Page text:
Nutrition screening in long-term care facilities : an evaluation of the methodological quality of available instruments
Miller, M.D., Loh, W.N., Watterson, C., Fraser, A. and Nowson, C. 2008, Nutrition screening in long-term care facilities : an evaluation of the methodological quality of available instruments, CAB reviews : perspectives in agriculture, veterinary science, nutrition and natural resources, vol. 3, no. 017, pp. 1-8.
CAB reviews : perspectives in agriculture, veterinary science, nutrition and natural resources
Place of publication
A variety of nutrition screening instruments have been developed and implemented for identifying the risk of undernutrition among community and hospitalized older adults. Despite the high prevalence of undernutrition amongst older adults in long-term care, few screening instruments have been developed or evaluated in this setting. This review aims to evaluate the validity, reproducibility and feasibility of nutrition screening instruments developed for use, or described as being used, with older adults in long-term care. Ten publications encompassing nine independent nutrition screening tools were identified using electronic databases and manual searches of reference lists. The Mini Nutritional Assessment-Short Form (MNA-SF) was the most widely evaluated nutrition screening instrument and met the requirements for a valid instrument (sensitivity and specificity >0.9) for use in the long-term care setting. Modified versions of the MNA for use in China and South Africa also demonstrated acceptable levels of sensitivity and specificity. Other nutrition screening instruments were found to have variable levels of sensitivity and specificity and while some demonstrated levels consistent with the MNA-SF, only two were evaluated across more than one study population, Body Mass Index (BMI)+weight loss and BMI+albumin. These same instruments reported the highest levels of inter-rater and test-retest reproducibility, although this was only tested in one other instrument (Chinese Nutrition Screen -modified MNA). In conclusion, it is evident from this review that further work in this area is needed. Based on validity, reproducibility and feasibility it appears that BMI+weight loss is the most suitable nutrition screening instrument for use in the long-term care setting at this time. MNA-SF is promising; however, there is currently no data for inter-rater or test-retest reproducibility in the long-term care setting.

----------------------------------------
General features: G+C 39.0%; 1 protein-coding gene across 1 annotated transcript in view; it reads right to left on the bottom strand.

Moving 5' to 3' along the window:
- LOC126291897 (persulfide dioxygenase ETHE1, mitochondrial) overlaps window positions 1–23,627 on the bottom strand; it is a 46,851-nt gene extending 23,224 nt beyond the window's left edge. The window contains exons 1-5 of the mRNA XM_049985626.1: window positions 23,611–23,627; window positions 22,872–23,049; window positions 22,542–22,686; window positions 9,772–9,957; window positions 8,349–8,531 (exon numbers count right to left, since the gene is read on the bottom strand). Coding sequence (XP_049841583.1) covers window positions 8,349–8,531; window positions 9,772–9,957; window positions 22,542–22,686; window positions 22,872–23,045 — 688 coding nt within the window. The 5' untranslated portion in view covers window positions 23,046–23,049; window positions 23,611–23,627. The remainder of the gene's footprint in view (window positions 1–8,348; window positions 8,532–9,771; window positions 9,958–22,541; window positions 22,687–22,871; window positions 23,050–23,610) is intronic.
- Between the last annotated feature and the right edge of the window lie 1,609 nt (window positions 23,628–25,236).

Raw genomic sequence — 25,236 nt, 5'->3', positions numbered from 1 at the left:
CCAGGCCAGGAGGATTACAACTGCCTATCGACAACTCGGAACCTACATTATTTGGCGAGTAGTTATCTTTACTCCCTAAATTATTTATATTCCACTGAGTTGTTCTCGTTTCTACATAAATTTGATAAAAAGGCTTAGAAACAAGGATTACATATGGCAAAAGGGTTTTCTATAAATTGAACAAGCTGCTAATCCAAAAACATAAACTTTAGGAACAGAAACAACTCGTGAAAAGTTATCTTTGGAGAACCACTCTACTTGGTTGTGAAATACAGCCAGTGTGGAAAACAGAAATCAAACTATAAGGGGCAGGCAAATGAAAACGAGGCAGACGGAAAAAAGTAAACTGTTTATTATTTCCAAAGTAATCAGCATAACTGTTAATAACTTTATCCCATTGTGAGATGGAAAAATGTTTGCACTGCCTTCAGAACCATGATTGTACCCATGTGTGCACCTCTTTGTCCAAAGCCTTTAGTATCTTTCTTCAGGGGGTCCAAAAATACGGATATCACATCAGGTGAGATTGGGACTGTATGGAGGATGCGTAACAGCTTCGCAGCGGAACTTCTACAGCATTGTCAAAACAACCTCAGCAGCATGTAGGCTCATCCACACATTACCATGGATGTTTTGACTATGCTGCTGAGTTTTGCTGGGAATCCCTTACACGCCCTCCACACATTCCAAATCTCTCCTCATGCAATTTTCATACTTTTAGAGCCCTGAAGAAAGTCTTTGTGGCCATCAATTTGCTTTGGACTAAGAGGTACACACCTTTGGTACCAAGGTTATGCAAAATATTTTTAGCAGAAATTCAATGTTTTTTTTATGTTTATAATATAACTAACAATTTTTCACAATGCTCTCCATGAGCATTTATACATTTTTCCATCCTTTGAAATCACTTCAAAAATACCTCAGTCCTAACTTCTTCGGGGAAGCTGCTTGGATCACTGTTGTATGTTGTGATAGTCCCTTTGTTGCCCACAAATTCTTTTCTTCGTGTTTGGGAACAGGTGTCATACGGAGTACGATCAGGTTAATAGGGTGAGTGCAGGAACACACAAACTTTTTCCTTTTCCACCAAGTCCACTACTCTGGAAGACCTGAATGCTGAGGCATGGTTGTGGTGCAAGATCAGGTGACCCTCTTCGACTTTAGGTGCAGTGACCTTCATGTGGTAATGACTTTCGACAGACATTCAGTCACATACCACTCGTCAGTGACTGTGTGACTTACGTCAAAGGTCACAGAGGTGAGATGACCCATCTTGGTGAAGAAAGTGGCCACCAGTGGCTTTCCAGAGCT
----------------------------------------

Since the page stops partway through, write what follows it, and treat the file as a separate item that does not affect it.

Field of Research
111199 Nutrition and Dietetics not elsewhere classified